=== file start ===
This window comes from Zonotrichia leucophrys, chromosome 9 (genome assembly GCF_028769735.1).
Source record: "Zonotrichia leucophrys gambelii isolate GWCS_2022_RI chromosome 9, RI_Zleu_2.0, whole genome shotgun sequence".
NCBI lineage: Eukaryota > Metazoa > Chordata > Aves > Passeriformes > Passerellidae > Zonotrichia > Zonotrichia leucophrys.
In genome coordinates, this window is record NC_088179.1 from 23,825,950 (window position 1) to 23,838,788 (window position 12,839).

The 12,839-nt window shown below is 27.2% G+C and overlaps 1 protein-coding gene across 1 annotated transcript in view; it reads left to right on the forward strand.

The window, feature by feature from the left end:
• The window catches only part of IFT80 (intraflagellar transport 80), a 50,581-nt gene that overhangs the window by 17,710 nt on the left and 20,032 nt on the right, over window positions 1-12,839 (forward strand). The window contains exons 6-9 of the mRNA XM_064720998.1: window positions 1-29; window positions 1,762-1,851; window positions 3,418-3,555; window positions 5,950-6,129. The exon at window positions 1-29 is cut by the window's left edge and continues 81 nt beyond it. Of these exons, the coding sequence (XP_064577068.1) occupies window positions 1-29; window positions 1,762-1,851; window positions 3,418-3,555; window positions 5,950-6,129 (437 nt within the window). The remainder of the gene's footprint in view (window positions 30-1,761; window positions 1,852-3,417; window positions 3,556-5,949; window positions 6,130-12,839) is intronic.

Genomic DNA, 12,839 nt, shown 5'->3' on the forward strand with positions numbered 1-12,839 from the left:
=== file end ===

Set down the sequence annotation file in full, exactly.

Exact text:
This window comes from Zonotrichia leucophrys, chromosome 9 (genome assembly GCF_028769735.1).
Source record: "Zonotrichia leucophrys gambelii isolate GWCS_2022_RI chromosome 9, RI_Zleu_2.0, whole genome shotgun sequence".
NCBI lineage: Eukaryota > Metazoa > Chordata > Aves > Passeriformes > Passerellidae > Zonotrichia > Zonotrichia leucophrys.
In genome coordinates, this window is record NC_088179.1 from 23,825,950 (window position 1) to 23,838,788 (window position 12,839).

The 12,839-nt window shown below is 27.2% G+C and overlaps 1 protein-coding gene across 1 annotated transcript in view; it reads left to right on the forward strand.

The window, feature by feature from the left end:
• The window catches only part of IFT80 (intraflagellar transport 80), a 50,581-nt gene that overhangs the window by 17,710 nt on the left and 20,032 nt on the right, over window positions 1-12,839 (forward strand). The window contains exons 6-9 of the mRNA XM_064720998.1: window positions 1-29; window positions 1,762-1,851; window positions 3,418-3,555; window positions 5,950-6,129. The exon at window positions 1-29 is cut by the window's left edge and continues 81 nt beyond it. Of these exons, the coding sequence (XP_064577068.1) occupies window positions 1-29; window positions 1,762-1,851; window positions 3,418-3,555; window positions 5,950-6,129 (437 nt within the window). The remainder of the gene's footprint in view (window positions 30-1,761; window positions 1,852-3,417; window positions 3,556-5,949; window positions 6,130-12,839) is intronic.

Genomic DNA, 12,839 nt, shown 5'->3' on the forward strand with positions numbered 1-12,839 from the left: